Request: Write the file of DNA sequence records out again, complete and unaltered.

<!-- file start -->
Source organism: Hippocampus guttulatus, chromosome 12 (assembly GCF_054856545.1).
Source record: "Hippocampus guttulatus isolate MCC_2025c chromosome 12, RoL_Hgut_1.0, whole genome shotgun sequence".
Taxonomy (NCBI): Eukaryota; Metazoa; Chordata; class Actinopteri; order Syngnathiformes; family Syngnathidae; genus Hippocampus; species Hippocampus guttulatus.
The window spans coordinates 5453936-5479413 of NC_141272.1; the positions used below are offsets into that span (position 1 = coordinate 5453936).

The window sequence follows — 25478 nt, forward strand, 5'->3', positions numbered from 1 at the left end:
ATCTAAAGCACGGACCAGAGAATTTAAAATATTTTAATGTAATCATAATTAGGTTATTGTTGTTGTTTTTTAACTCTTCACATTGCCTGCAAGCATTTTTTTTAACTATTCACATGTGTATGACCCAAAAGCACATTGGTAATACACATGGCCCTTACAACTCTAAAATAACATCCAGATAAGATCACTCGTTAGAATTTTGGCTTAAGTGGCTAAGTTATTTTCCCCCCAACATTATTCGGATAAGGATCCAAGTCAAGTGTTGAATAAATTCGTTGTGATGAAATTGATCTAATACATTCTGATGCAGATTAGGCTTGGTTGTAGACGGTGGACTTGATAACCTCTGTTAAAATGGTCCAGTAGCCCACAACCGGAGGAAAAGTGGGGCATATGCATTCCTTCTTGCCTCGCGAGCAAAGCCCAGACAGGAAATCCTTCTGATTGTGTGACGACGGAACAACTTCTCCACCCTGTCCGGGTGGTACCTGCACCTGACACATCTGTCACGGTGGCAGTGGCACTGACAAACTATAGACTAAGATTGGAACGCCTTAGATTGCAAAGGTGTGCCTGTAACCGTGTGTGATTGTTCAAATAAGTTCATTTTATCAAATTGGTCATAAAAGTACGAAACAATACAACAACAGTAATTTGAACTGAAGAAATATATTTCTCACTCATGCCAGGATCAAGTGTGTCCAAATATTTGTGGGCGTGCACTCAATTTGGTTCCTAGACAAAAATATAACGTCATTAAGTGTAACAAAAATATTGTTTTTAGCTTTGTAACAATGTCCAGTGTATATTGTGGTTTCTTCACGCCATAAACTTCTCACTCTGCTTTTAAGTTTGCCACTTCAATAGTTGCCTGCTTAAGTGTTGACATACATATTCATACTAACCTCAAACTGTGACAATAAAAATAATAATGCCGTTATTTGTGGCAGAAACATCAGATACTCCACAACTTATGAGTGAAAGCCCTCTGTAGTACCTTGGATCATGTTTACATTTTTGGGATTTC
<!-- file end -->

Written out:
Source organism: Hippocampus guttulatus, chromosome 12 (assembly GCF_054856545.1).
Source record: "Hippocampus guttulatus isolate MCC_2025c chromosome 12, RoL_Hgut_1.0, whole genome shotgun sequence".
Taxonomy (NCBI): Eukaryota; Metazoa; Chordata; class Actinopteri; order Syngnathiformes; family Syngnathidae; genus Hippocampus; species Hippocampus guttulatus.
The window spans coordinates 5453936-5479413 of NC_141272.1; the positions used below are offsets into that span (position 1 = coordinate 5453936).

The window sequence follows — 25478 nt, forward strand, 5'->3', positions numbered from 1 at the left end:
ATCTAAAGCACGGACCAGAGAATTTAAAATATTTTAATGTAATCATAATTAGGTTATTGTTGTTGTTTTTTAACTCTTCACATTGCCTGCAAGCATTTTTTTTAACTATTCACATGTGTATGACCCAAAAGCACATTGGTAATACACATGGCCCTTACAACTCTAAAATAACATCCAGATAAGATCACTCGTTAGAATTTTGGCTTAAGTGGCTAAGTTATTTTCCCCCCAACATTATTCGGATAAGGATCCAAGTCAAGTGTTGAATAAATTCGTTGTGATGAAATTGATCTAATACATTCTGATGCAGATTAGGCTTGGTTGTAGACGGTGGACTTGATAACCTCTGTTAAAATGGTCCAGTAGCCCACAACCGGAGGAAAAGTGGGGCATATGCATTCCTTCTTGCCTCGCGAGCAAAGCCCAGACAGGAAATCCTTCTGATTGTGTGACGACGGAACAACTTCTCCACCCTGTCCGGGTGGTACCTGCACCTGACACATCTGTCACGGTGGCAGTGGCACTGACAAACTATAGACTAAGATTGGAACGCCTTAGATTGCAAAGGTGTGCCTGTAACCGTGTGTGATTGTTCAAATAAGTTCATTTTATCAAATTGGTCATAAAAGTACGAAACAATACAACAACAGTAATTTGAACTGAAGAAATATATTTCTCACTCATGCCAGGATCAAGTGTGTCCAAATATTTGTGGGCGTGCACTCAATTTGGTTCCTAGACAAAAATATAACGTCATTAAGTGTAACAAAAATATTGTTTTTAGCTTTGTAACAATGTCCAGTGTATATTGTGGTTTCTTCACGCCATAAACTTCTCACTCTGCTTTTAAGTTTGCCACTTCAATAGTTGCCTGCTTAAGTGTTGACATACATATTCATACTAACCTCAAACTGTGACAATAAAAATAATAATGCCGTTATTTGTGGCAGAAACATCAGATACTCCACAACTTATGAGTGAAAGCCCTCTGTAGTACCTTGGATCATGTTTACATTTTTGGGATTTC